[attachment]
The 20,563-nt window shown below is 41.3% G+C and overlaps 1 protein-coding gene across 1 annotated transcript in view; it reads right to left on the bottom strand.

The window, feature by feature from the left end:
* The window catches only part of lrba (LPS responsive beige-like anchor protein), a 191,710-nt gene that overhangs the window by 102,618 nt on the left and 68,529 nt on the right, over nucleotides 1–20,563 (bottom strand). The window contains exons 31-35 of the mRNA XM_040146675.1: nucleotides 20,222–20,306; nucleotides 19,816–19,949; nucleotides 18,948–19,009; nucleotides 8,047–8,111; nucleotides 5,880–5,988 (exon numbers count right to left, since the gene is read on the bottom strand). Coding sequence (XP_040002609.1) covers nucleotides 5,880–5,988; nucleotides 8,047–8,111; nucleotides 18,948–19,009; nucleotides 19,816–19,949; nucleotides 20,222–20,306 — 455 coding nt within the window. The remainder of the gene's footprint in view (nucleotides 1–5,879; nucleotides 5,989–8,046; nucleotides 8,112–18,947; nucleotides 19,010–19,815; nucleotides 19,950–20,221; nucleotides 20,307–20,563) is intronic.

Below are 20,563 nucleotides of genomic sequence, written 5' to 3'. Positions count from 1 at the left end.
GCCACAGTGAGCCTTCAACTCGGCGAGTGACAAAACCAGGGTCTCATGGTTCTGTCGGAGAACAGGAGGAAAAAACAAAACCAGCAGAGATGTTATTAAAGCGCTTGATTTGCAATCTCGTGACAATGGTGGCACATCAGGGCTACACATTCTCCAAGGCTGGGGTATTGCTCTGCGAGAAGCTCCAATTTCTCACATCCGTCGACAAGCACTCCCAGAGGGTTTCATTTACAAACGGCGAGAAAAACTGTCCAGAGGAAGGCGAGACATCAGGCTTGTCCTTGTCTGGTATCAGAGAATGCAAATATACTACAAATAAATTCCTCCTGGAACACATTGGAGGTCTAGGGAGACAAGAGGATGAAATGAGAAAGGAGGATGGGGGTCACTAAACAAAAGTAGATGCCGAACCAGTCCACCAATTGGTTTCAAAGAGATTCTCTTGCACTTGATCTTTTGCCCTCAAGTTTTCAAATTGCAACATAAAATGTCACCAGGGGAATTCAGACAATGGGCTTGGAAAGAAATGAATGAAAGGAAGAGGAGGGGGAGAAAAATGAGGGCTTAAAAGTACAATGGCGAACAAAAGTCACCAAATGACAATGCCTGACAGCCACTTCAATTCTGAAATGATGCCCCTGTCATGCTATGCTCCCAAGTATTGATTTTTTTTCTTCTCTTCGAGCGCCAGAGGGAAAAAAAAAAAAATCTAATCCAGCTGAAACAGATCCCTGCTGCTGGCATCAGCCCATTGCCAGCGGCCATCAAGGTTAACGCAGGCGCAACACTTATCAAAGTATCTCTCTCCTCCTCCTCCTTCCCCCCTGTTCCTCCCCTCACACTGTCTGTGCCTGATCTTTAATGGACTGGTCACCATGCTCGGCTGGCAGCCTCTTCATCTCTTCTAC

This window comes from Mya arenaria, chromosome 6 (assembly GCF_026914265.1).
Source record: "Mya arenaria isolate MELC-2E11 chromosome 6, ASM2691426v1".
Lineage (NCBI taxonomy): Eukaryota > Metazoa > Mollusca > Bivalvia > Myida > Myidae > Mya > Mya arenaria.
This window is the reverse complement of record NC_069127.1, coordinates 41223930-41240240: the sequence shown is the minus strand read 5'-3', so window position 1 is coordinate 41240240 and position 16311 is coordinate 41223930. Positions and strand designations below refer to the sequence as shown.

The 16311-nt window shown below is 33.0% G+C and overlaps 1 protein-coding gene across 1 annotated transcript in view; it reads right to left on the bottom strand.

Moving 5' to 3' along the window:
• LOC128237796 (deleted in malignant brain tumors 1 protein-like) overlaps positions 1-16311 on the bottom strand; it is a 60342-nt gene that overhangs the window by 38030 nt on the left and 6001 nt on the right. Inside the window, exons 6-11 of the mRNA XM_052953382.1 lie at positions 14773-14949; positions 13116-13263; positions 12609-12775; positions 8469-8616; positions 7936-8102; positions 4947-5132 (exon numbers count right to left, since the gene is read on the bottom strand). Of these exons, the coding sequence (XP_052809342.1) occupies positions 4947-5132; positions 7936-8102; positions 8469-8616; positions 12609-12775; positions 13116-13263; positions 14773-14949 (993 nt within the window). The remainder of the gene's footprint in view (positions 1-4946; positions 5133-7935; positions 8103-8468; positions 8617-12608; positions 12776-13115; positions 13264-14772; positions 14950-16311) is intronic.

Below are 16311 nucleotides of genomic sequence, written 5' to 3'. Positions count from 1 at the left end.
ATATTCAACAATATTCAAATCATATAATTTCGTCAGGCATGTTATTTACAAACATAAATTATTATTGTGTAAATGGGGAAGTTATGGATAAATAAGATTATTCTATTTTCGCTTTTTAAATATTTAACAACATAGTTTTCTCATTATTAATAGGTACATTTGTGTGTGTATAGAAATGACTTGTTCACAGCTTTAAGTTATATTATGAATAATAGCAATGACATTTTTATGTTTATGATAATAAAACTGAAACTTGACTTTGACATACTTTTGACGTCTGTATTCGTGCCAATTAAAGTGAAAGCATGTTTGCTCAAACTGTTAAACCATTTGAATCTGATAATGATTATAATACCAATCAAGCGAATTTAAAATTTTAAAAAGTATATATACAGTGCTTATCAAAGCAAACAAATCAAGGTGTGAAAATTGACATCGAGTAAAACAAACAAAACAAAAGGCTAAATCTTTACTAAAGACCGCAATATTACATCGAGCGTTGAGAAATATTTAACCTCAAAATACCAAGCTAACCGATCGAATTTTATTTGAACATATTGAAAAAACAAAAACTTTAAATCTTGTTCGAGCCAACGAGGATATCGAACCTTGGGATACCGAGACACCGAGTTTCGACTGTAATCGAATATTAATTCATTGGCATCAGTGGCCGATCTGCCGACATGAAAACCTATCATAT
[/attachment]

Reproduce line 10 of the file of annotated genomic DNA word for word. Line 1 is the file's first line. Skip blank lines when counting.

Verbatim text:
The 16311-nt window shown below is 33.0% G+C and overlaps 1 protein-coding gene across 1 annotated transcript in view; it reads right to left on the bottom strand.